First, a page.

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FIN8 Reappears with BADHATCH Malware

The financially motivated threat group known as FIN8 has recently reemerged after being somewhat dormant, according to new research from Gigamon’s applied threat research (ATR) team. 

Researchers have published findings that show FIN8 continues to evolve and adapt its tools. As part of the threat research, ATR discovered a reverse shell from FIN8, dubbed BADHATCH, while observing variants of the ShellTea implant and PoSlurp memory scraper malware. In the report, ATR also compares BADHATCH to other popular malware variants, such as PowerSniff.

“The BADHATCH sample begins with a self-deleting PowerShell script containing a large byte array of 64-bit shellcode that it copies into the PowerShell process’s memory and executes with a call to CreateThread. This script differs slightly from publicly reported samples in that the commands following the byte array are base64 encoded, possibly to evade security products. While previous analyses saw PowerSniff downloaded from online sources and executed, Gigamon ATR incident response partners recorded the attackers launching the initial PowerShell script via WMIC,” researchers wrote.

In its initial stage, BADHATCH locates the embedded DLL in order to execute the injection, which creates a local event job. “On startup, and every 5 minutes thereafter, the sample beacons to a hardcoded command and control (C2) IP (149.28.203[.]102) using TLS encryption, and sends a host identification string derived from several system configuration details and formatted as %08X-%08X-%08X-%08X-%08X-SH. Only the one hardcoded IP address and no C2 domains were observed,” the report said.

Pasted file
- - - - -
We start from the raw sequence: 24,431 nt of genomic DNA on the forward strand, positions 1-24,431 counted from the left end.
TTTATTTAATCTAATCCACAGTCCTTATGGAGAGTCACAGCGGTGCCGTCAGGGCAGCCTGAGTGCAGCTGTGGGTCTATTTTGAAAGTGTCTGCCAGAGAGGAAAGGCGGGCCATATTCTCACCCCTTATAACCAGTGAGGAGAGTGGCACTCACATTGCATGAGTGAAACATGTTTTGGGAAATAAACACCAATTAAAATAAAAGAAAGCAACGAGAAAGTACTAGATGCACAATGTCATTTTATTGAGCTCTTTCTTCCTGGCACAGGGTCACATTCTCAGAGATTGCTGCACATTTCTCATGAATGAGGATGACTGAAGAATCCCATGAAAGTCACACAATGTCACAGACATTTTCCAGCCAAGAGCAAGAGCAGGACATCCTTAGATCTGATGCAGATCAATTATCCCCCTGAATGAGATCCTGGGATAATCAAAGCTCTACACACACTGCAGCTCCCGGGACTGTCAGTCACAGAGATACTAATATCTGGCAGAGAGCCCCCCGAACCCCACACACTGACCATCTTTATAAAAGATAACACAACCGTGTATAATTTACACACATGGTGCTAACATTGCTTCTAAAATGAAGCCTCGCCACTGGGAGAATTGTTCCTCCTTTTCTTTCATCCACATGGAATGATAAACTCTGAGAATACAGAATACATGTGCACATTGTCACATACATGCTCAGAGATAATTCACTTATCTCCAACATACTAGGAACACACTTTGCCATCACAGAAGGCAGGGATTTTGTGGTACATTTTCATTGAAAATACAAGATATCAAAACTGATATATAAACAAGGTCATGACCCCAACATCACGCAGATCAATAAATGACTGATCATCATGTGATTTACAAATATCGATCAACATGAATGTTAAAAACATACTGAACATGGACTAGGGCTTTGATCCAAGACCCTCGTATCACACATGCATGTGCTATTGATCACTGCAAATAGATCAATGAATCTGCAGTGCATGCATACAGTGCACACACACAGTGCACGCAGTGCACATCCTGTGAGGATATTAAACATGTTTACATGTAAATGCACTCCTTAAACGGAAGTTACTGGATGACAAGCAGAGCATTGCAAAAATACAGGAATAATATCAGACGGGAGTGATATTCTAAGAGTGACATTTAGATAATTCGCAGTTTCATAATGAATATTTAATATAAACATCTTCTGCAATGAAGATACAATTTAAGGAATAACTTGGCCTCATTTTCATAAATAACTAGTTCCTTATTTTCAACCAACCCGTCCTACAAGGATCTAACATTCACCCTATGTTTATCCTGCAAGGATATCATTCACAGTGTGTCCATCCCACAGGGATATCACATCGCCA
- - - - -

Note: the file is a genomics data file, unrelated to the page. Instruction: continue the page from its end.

BADHATCH reportedly contains no methods for sandbox detection, differentiating it from PowerSniff. Additionally, “it includes none of the environmental checks to evaluate if it is running on possible education or healthcare systems and has no observed built-in, long-term persistence mechanisms.”

One of the more important tools in the FIN8 toolkit is the component that retrieves credit card numbers as they pass through payment-card processing systems, the report said. Breaking down FIN8’s information collection process, the researchers explained that the malicious actors first deploy the non-persistent BADHATCH reverse shell to the server and then issue commands to each POS system in a target list before executing the PoSlurp.B PowerShell script.

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